In contrast to dividends, distributions are payments made to co-owners in a pass-through (or “flow-through) entity.  That means that distributions are not subject to the double taxation like dividend income. Co-owners receive distributions in certain entities.  These include S Corporations, partnerships, limited liability companies (or LLCs), trusts and estates.  These distribution payments are recorded on a Schedule K-1.  The Schedule K-1 is an attachment to to the pass-through entities tax return. The individual shareholder (or co-owner) pays tax on the distribution.  He or she does so in accordance with the applicable tax rate for their personal income tax return for the corresponding tax year.

Schedule K-1 and Form 1099-Div Similarities

The Schedule K-1 is very similar to the 1099-DIV form issued by C Corporations for dividends.  In fact, there’s even a line on the K-1 to report dividend earnings. That isn’t because any of these pass-through entities issue dividend income.  Rather, it’s there only because, in rare instances, S Corporations may receive dividends from C Corporations.  The line reference on the Schedule K-1 is for that type of situation. Though all pass-through entities use a Schedule K-1, they attach this form to different tax returns. For instance, S corporations file Form 1120-S.  Partnerships, in contrast, file Form 1065. LLCs file either Form 1065, or Form 1120-S, depending on their tax status.  Trusts and estates each file Form 1041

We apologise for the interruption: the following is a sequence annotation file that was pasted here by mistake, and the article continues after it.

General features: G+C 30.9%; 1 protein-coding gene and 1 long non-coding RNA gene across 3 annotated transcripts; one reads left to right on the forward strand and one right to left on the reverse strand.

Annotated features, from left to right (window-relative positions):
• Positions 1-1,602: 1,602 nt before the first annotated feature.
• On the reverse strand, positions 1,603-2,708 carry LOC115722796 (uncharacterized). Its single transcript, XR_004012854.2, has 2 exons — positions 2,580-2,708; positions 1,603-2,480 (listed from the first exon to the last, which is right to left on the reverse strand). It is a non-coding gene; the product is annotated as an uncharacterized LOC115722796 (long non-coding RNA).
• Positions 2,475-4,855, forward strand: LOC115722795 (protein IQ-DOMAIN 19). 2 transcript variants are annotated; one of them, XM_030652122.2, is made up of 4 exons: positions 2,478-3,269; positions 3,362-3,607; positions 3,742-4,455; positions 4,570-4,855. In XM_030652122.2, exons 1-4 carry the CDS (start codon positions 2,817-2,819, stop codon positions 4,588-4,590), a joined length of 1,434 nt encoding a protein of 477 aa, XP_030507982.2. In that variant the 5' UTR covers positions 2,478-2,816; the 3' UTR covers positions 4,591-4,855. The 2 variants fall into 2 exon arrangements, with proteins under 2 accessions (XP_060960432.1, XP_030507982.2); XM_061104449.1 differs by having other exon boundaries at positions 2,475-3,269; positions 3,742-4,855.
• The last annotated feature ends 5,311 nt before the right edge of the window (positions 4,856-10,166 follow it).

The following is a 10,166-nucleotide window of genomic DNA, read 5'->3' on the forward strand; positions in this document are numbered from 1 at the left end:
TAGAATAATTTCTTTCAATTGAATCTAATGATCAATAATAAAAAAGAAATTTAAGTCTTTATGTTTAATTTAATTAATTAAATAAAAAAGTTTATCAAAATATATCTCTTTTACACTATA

Distributions do affect a shareholder’s basis in the underlying investment.  That’s unlike the case with dividends.  Accordingly, the shareholder’s basis is reduced by the amount of the distribution. Distributions are also only taxable when the shareholder’s basis falls to zero.  That’s because only after the basis reaches zero would the shareholder have taxable gain.  

Why Dividends and Distributions Matter

All of these tax disinctions can get a bit overwhelming. But again, that’s precisely why it’s a smart idea to work through tax issues of this type with a capable and reputable professional. The tax attorneys in NYC at Mackay, Caswell & Callahan, P.C., have taken the time to understand the difference between dividends and distributions.  We work diligently to master yet more difficult material so that you don’t have to.  You can rest easy knowing that your issue, no matter how complicated, is in safe hands with our professionals. If you have a complex tax or financial matter please don’t hesitate to reach out.  One of our people will be on your case immediately. 

Image credit: CreditDebitPro  

Comments

C Corporations or S Corporations? – New York City Tax Attorney 2 years ago

[…] a portion of the profits consistent with their ownership percentage. As we’ve discussed before, dividends are unique to a C corporation, as S corporations and other small business entities distribute income to shareholders but do not […]

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Comments

C Corporations or S Corporations? – New York City Tax Attorney 2 years ago

[…] a portion of the profits consistent with their ownership percentage. As we’ve discussed before, dividends are unique to a C corporation, as S corporations and other small business entities distribute income to shareholders but do not […]

Leave a comment